I don't, indeed can't, compare this blog with Guido or Iain Dale- it is what it is, what I can make it in the time I have- and nothing more. Yet out there in the blogosphere are other blogs of real worth and genuine power that get only fractional attention compared to the dubious morality of Guido Fawkes or the twittering inanities of various celebrities.

Of course, in the end though what is popular may not always have a genuine worth.


Newmania said…
Aside from your snipes at Guido I think you have a point
Kevin Boatang said…
I on the other hand think your snipes at Guido are entirely valid.

Gaining that break through into 'large' readerships is a difficult thing to do and what makes it frustrating is some of the rubbish that the really big sites put out.

Sounds bitter, but it is also true. Are they so very different to the establishment they attack? we try and put out longer, wishfully decent content and like you say, it takes its toll trying to do two or so a day.

Anyway, good blog Cicero, I should have picked up on you much earlier. I shall add you to our roll.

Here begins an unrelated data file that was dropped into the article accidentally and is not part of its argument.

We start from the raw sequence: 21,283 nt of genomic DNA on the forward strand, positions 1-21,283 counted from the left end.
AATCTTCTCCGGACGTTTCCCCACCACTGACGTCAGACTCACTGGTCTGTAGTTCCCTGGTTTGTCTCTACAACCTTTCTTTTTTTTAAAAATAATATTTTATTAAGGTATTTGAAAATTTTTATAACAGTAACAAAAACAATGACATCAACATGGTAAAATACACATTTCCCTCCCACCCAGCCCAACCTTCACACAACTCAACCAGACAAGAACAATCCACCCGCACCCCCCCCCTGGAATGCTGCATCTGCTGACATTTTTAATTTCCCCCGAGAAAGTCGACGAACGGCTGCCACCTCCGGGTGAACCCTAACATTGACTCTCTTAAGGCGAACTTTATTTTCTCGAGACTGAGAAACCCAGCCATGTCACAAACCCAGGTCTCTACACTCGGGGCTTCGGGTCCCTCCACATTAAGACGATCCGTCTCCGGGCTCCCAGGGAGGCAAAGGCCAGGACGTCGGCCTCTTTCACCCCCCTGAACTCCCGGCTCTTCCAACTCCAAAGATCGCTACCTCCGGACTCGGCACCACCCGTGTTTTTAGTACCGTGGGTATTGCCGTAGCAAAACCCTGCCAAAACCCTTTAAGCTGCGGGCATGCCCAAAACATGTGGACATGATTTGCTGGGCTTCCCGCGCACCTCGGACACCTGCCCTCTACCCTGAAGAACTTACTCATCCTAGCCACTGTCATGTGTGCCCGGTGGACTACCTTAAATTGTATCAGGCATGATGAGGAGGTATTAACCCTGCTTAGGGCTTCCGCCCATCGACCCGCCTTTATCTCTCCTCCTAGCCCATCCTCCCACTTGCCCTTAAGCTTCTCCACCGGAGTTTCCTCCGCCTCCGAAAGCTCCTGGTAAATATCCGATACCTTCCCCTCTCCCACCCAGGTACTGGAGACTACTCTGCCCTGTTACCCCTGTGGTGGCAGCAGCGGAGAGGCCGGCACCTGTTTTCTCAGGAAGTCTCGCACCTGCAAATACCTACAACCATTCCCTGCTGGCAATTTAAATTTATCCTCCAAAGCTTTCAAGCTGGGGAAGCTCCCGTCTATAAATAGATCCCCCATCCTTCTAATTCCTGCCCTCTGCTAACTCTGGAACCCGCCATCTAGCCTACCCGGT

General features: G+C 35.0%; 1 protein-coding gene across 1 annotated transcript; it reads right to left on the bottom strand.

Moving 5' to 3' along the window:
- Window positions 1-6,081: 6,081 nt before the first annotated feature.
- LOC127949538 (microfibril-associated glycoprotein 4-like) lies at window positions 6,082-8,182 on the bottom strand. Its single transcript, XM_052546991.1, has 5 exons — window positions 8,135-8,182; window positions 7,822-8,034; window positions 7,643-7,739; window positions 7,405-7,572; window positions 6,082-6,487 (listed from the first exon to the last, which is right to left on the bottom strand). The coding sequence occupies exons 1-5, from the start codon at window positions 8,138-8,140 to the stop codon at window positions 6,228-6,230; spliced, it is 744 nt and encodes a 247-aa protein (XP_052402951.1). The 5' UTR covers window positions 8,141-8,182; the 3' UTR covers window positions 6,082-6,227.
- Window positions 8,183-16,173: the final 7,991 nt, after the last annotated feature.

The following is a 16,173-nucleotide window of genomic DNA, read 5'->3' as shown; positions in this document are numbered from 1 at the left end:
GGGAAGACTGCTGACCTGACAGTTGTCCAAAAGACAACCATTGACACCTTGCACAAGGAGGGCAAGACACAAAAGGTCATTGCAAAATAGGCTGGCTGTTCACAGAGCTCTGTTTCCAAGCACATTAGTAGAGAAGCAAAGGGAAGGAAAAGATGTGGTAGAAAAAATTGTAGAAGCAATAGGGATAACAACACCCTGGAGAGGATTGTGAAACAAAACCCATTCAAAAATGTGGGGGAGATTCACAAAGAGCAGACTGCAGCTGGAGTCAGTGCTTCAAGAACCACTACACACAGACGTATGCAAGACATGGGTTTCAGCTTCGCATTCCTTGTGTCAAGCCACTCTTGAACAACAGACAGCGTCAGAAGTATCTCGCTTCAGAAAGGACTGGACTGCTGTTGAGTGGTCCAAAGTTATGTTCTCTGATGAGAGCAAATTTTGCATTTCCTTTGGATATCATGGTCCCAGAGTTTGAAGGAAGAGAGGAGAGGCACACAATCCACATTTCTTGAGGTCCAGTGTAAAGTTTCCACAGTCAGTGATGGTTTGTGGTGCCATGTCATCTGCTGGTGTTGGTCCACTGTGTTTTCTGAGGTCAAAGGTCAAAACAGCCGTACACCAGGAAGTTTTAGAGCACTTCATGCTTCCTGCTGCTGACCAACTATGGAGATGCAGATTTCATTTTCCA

jailhouselawyer said…
The so-called snipes at Guido are valid and he has a point. A worthy post.
Max Atkinson said…
As a newcomer to blogging (having started about six months ago) I found this post both helpful and quite encouraging.

According to someone who knows about blogging, the challenge I'm up against is that my observations and comments on matters relating to speaking and communication - in which I try to maximise objectivity and minimise party-political rants - are catering to a niche market that may remain forever small.

One thing that's clear is that whenever I include words like 'Obama' and 'rhetoric' in the heading of a post, Google delivers huge numbers of hits.